But, if RJ and Jay Paul don’t die and manage to fill all 500 tags, then what will they get paid for those gators? Since gator prices depend on size, we have to do some reckless guess work here. Let’s say that of those 500 tags, 50 are filled with monstrous gators 11 feet or longer, another 50 are 9-10 feet, 100 are 8-9 feet, 100 are 7-8 feet, 100 are 6-7 feet, 50 are 5-6 feet, and 50 are babies less than 5 feet long. And, let’s presume that they are too busy to skin the gators so they take the whole gator prices. Here’s how their take on that haul would break down.
50 11 ft. gators @ @26/ft = $14,300
50 9 ft. gators @ $26/ft = $11,700
100 8 ft gators @ $22/ft = $17,600
100 7 ft gators @ $14/ft = $9800
100 6 ft. gators @ $8/ft = $4800
50 5 ft. gators @ $4/ft = $1000
50 4 ft. gators @ $1/ft = $200
Don’t think I’ve estimated the size break-down correctly? I almost certainly haven’t, but at least you see how to do the math. How do you think it should break down?
Let’s say that Troy Landry stays King of the Swamp this year (a title that RJ very much wants for himself), and a greater percentage of his 430 tags are filled with big gators. What might his haul look like?
50 12 ft. gators @ $26/ft = $15,600
50 10 ft. gators @ $26/ft = $13,00
100 8 ft. gators @ $22/ft = $17,600
100 7 ft. gators @ $14/ft = $9800
50 6 ft. gators @ $8/ft = $2400
50 5 ft. gators @ $4/ft = $1000
30 4 ft. babies @ $1/ft = $120
So, if Troy and the boys could pull in gators this big, they could match the Molinere’s money, even though they have 70 fewer tags. Rest assured, that exactly what Troy is counting on, and precisely what RJ and Jay Paul don’t want to let happen. In this game, size really matters.
But, there’s another interesting development this season that could be a game changer. Bruce Mitchell hired Ron Methvin to help him hunt this year, and Ron is a sniper. Why does this matter so much? Well, when you hang a line with rotten chicken on it, you never know what size gator you’re going to get. All the hunters have different techniques for hanging the bait just right to attract the big boys, but there’s never a guarantee. All you need is a little gator with a good nose and the will to jump up for the hook, and you’ve filled a tag with a not very valuable baby. But, if you’re not hanging lines . . . if you’re going straight for the gators, then you know what you’re going to put that tag on. That’s one of the reasons that Willie’s treble hook hunting is so important to the Edwards’ season. Willie doesn’t through the hook unless the gator is worth the effort. But, a sniper? That’s genius.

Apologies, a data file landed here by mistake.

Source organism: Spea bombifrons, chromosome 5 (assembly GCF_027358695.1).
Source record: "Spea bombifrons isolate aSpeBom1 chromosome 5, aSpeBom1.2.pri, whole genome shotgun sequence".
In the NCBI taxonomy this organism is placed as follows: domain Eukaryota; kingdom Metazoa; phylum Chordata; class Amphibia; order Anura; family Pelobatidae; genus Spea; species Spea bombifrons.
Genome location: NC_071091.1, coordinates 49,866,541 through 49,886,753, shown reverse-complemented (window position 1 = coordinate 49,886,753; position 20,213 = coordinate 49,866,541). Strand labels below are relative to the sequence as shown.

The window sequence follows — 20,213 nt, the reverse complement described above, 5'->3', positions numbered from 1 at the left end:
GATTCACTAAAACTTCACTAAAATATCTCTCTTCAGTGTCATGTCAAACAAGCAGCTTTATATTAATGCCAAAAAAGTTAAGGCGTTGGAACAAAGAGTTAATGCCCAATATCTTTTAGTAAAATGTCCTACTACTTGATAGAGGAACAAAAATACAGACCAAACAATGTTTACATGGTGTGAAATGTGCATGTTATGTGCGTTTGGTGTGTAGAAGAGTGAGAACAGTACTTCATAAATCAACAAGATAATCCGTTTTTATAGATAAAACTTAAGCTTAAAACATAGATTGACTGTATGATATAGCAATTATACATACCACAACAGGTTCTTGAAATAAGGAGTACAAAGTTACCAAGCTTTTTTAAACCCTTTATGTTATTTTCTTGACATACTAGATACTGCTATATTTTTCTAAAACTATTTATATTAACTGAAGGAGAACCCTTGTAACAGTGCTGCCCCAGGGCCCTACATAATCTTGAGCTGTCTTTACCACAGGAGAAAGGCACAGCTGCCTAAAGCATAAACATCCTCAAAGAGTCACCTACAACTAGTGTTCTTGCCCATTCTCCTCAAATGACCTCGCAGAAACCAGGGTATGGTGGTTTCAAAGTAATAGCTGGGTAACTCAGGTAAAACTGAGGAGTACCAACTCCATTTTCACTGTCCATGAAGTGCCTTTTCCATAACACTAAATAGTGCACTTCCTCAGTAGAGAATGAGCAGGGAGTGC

So, let’s say that Bruce’s operation is even more efficient than the King of the Swamp scenario above. What kind of a take could Bruce look for with his 300 tags? We have to make yet another adjustment for Bruce, too, since we know he runs his own processing plant. He will get the “skinned” rather than the “whole” price for his gators, at least. He’ll probably get an even better price than that since he’s doing the processing himself, but he also has overhead, etc.; so, let’s just use the “skinned” price.
50 12 ft. gators @ $28/ft = $16,800
50 11 ft. gators @ $28/ft = $15,400
50 10 ft. gators @ 28/ft = $14,000
50 8 ft. gators @ $24/ft = $9600
25 7 ft. gators @ $16/ft = $2800
25 6 ft. gators @ $10/ft = $1500
25 5 ft. gators @ $6/ft = $750
25 4 ft. gators @ $1/ft = $100
If Bruce pulls something like this off, then his 300 tags could quietly outproduce the Landry’s 430 tags and the Molinere’s 500 tags. As much as I love those father/son teams (and I really, really do), I’d love to see this soft-spoken, hard-working, very intelligent man (who apparently doesn’t like to wear shirts) pull this off.
Want to know more about the alligators in Louisiana? CLICK HERE to see a list of the History Channel’s “Fast Facts” about hunting and fishing in Louisiana.
Special thanks to Tommy Fletcher for providing us with the pricing info. Tommy is a nuisance gator hunter, gator buyer, alligator hunter, and alligator farmer. If you’re ever down Louisiana way be sure to check out his Utopia Gator Farm in Raceland, LA!